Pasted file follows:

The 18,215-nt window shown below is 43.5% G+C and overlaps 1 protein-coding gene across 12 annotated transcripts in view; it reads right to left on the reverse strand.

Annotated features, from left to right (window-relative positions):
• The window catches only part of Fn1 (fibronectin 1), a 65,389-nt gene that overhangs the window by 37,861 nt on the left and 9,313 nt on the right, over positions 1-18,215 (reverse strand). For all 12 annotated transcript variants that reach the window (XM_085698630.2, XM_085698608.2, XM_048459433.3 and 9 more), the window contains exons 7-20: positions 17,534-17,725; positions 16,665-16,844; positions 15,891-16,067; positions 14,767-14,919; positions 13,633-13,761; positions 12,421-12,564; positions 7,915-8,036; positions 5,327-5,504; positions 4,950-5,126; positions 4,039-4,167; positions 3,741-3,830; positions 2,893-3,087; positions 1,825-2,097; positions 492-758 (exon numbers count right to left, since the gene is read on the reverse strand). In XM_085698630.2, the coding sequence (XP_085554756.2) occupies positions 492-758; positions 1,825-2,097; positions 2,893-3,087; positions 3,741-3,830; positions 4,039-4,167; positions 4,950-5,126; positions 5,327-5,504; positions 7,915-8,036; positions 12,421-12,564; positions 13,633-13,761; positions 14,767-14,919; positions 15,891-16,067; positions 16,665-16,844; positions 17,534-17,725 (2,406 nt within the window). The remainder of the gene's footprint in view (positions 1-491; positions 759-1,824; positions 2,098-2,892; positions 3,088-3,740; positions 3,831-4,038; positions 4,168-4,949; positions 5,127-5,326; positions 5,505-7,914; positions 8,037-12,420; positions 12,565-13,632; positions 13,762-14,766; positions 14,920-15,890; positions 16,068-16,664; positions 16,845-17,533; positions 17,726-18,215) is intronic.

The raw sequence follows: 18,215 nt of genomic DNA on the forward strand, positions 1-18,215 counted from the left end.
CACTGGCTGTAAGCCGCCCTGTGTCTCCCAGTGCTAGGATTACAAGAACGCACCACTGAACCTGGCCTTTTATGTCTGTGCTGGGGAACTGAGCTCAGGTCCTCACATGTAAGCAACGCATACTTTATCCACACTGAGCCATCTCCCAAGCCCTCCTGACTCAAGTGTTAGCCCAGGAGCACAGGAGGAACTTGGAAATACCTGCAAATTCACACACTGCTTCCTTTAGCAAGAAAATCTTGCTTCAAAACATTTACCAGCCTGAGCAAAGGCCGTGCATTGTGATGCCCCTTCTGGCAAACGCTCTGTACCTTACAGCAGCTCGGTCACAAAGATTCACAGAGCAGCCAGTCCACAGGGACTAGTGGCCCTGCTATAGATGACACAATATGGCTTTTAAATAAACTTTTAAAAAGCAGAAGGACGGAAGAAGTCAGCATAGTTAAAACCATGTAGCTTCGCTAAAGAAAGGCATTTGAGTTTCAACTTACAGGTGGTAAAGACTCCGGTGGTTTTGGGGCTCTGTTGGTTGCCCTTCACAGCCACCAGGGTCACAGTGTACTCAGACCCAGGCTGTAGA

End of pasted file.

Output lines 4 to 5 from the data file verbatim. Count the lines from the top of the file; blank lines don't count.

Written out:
The raw sequence follows: 18,215 nt of genomic DNA on the forward strand, positions 1-18,215 counted from the left end.
CACTGGCTGTAAGCCGCCCTGTGTCTCCCAGTGCTAGGATTACAAGAACGCACCACTGAACCTGGCCTTTTATGTCTGTGCTGGGGAACTGAGCTCAGGTCCTCACATGTAAGCAACGCATACTTTATCCACACTGAGCCATCTCCCAAGCCCTCCTGACTCAAGTGTTAGCCCAGGAGCACAGGAGGAACTTGGAAATACCTGCAAATTCACACACTGCTTCCTTTAGCAAGAAAATCTTGCTTCAAAACATTTACCAGCCTGAGCAAAGGCCGTGCATTGTGATGCCCCTTCTGGCAAACGCTCTGTACCTTACAGCAGCTCGGTCACAAAGATTCACAGAGCAGCCAGTCCACAGGGACTAGTGGCCCTGCTATAGATGACACAATATGGCTTTTAAATAAACTTTTAAAAAGCAGAAGGACGGAAGAAGTCAGCATAGTTAAAACCATGTAGCTTCGCTAAAGAAAGGCATTTGAGTTTCAACTTACAGGTGGTAAAGACTCCGGTGGTTTTGGGGCTCTGTTGGTTGCCCTTCACAGCCACCAGGGTCACAGTGTACTCAGACCCAGGCTGTAGA